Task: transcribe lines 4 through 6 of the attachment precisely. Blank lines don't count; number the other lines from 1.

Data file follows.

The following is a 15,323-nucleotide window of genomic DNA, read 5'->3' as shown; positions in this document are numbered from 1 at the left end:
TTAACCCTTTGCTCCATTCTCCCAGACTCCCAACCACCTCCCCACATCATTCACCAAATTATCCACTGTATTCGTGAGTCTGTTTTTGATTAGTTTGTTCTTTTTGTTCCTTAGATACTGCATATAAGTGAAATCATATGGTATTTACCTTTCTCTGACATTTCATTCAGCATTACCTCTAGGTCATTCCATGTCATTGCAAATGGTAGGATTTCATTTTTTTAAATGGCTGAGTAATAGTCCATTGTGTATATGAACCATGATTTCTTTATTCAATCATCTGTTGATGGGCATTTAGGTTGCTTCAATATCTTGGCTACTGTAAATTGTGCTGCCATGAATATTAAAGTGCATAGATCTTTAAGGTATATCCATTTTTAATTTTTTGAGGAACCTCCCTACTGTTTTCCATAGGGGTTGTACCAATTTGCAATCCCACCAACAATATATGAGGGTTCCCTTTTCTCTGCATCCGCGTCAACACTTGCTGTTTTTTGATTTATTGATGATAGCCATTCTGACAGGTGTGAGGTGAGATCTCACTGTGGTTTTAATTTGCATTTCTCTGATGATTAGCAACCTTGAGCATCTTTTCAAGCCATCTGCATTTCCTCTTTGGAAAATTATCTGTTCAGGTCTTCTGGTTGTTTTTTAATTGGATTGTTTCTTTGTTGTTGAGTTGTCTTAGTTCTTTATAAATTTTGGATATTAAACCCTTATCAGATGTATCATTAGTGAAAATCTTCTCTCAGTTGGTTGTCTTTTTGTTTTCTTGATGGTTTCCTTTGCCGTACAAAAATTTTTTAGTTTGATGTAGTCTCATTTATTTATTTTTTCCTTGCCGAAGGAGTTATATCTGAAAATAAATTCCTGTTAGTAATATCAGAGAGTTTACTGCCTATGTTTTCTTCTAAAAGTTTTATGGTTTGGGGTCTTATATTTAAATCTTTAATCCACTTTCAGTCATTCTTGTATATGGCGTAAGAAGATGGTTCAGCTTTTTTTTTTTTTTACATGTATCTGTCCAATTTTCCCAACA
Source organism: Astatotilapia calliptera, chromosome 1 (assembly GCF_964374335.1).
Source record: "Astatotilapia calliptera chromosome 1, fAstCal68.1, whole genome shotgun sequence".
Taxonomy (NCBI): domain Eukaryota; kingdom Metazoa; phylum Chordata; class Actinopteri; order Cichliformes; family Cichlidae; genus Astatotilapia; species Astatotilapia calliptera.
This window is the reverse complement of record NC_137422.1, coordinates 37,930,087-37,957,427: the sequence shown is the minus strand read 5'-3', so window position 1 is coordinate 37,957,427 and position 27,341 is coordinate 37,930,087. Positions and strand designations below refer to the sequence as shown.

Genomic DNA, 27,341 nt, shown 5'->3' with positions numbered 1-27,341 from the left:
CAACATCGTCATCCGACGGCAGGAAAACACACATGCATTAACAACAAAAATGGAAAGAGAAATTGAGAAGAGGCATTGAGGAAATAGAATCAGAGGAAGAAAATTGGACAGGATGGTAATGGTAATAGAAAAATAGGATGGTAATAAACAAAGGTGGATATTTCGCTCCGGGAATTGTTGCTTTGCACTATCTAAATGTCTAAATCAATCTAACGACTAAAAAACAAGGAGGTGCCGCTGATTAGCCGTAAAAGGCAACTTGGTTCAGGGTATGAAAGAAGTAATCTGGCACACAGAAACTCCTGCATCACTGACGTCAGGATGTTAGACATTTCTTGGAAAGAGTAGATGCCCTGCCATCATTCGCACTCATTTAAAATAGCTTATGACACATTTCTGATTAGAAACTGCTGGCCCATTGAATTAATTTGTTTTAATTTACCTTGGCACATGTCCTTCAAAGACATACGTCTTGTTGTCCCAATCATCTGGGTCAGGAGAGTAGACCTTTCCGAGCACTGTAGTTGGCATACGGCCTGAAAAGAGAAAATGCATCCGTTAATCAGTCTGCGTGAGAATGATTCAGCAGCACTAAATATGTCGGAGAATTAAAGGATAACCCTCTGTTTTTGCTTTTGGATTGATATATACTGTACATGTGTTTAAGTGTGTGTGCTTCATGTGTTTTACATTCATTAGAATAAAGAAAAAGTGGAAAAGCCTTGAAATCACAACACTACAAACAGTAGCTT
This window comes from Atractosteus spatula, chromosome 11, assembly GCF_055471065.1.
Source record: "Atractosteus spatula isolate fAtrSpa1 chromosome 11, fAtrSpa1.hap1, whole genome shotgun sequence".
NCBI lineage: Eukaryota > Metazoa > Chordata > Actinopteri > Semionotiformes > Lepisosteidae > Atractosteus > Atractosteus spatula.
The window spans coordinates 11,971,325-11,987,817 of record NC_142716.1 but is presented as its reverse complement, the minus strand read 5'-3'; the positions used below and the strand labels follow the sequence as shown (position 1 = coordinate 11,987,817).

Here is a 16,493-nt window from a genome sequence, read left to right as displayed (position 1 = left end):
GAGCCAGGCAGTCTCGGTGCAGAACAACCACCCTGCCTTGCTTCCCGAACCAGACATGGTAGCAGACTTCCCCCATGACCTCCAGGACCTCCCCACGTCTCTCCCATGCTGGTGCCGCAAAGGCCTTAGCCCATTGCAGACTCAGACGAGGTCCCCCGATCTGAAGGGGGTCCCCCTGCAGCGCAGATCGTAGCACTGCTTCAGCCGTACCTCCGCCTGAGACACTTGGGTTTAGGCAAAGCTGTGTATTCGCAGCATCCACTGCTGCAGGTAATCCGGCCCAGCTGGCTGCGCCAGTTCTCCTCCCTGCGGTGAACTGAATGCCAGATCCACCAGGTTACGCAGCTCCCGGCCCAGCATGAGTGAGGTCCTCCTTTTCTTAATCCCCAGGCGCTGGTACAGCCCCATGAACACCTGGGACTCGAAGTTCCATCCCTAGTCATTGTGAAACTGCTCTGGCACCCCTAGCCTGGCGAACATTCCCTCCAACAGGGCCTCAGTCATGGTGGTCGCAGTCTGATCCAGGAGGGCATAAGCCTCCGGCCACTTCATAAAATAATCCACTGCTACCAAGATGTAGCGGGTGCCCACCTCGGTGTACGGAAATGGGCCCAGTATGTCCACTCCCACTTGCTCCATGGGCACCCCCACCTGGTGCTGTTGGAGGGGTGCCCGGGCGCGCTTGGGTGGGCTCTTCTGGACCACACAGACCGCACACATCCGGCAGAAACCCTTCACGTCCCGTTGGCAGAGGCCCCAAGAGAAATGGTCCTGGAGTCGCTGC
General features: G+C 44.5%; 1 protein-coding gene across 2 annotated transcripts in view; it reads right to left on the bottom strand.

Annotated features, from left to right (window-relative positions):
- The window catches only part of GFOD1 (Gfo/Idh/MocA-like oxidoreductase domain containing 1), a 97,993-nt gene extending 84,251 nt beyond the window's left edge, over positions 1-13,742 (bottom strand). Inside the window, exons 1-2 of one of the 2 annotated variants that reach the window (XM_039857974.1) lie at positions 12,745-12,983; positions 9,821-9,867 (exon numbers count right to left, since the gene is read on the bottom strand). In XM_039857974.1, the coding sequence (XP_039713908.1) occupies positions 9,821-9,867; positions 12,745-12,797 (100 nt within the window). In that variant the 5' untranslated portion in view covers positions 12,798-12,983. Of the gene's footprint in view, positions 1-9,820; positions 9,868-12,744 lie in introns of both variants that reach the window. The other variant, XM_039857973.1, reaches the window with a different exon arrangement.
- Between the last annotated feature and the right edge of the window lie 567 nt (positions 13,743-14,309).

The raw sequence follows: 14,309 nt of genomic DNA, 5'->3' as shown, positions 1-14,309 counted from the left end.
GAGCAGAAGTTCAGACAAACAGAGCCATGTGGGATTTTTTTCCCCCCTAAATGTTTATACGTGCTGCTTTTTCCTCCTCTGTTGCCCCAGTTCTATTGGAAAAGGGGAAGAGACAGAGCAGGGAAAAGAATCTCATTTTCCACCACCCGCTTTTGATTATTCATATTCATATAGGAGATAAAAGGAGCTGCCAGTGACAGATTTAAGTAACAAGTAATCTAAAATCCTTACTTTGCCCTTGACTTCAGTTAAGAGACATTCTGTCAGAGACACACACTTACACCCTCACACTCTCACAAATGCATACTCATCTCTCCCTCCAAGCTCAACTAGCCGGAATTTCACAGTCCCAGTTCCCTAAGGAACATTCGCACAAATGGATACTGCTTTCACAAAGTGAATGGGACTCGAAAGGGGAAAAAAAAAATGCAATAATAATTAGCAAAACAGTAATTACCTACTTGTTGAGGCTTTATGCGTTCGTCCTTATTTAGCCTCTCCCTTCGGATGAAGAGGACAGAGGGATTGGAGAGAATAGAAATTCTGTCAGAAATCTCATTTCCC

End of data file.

Source record: "Astatotilapia calliptera chromosome 1, fAstCal68.1, whole genome shotgun sequence".
Taxonomy (NCBI): domain Eukaryota; kingdom Metazoa; phylum Chordata; class Actinopteri; order Cichliformes; family Cichlidae; genus Astatotilapia; species Astatotilapia calliptera.
This window is the reverse complement of record NC_137422.1, coordinates 37,930,087-37,957,427: the sequence shown is the minus strand read 5'-3', so window position 1 is coordinate 37,957,427 and position 27,341 is coordinate 37,930,087. Positions and strand designations below refer to the sequence as shown.